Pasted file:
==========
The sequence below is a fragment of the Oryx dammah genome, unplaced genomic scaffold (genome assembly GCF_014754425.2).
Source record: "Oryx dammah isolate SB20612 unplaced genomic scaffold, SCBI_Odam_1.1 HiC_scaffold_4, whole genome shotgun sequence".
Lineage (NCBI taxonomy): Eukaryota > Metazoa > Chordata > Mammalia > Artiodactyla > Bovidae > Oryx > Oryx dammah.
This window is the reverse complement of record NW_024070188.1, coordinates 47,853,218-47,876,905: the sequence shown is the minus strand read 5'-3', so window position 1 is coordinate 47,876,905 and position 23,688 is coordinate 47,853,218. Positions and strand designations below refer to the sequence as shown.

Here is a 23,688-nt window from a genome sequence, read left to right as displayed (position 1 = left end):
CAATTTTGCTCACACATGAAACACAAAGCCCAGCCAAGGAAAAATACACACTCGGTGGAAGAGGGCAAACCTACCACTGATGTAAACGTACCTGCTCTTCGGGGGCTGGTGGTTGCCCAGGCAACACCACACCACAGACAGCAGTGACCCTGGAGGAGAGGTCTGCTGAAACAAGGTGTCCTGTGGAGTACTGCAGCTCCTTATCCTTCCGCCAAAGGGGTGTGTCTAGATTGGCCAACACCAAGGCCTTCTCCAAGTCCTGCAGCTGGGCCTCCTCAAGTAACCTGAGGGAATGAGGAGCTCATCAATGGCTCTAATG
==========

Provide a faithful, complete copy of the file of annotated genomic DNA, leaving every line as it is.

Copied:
The sequence below is a fragment of the Oryx dammah genome, unplaced genomic scaffold (genome assembly GCF_014754425.2).
Source record: "Oryx dammah isolate SB20612 unplaced genomic scaffold, SCBI_Odam_1.1 HiC_scaffold_4, whole genome shotgun sequence".
Lineage (NCBI taxonomy): Eukaryota > Metazoa > Chordata > Mammalia > Artiodactyla > Bovidae > Oryx > Oryx dammah.
This window is the reverse complement of record NW_024070188.1, coordinates 47,853,218-47,876,905: the sequence shown is the minus strand read 5'-3', so window position 1 is coordinate 47,876,905 and position 23,688 is coordinate 47,853,218. Positions and strand designations below refer to the sequence as shown.

Here is a 23,688-nt window from a genome sequence, read left to right as displayed (position 1 = left end):
CAATTTTGCTCACACATGAAACACAAAGCCCAGCCAAGGAAAAATACACACTCGGTGGAAGAGGGCAAACCTACCACTGATGTAAACGTACCTGCTCTTCGGGGGCTGGTGGTTGCCCAGGCAACACCACACCACAGACAGCAGTGACCCTGGAGGAGAGGTCTGCTGAAACAAGGTGTCCTGTGGAGTACTGCAGCTCCTTATCCTTCCGCCAAAGGGGTGTGTCTAGATTGGCCAACACCAAGGCCTTCTCCAAGTCCTGCAGCTGGGCCTCCTCAAGTAACCTGAGGGAATGAGGAGCTCATCAATGGCTCTAATG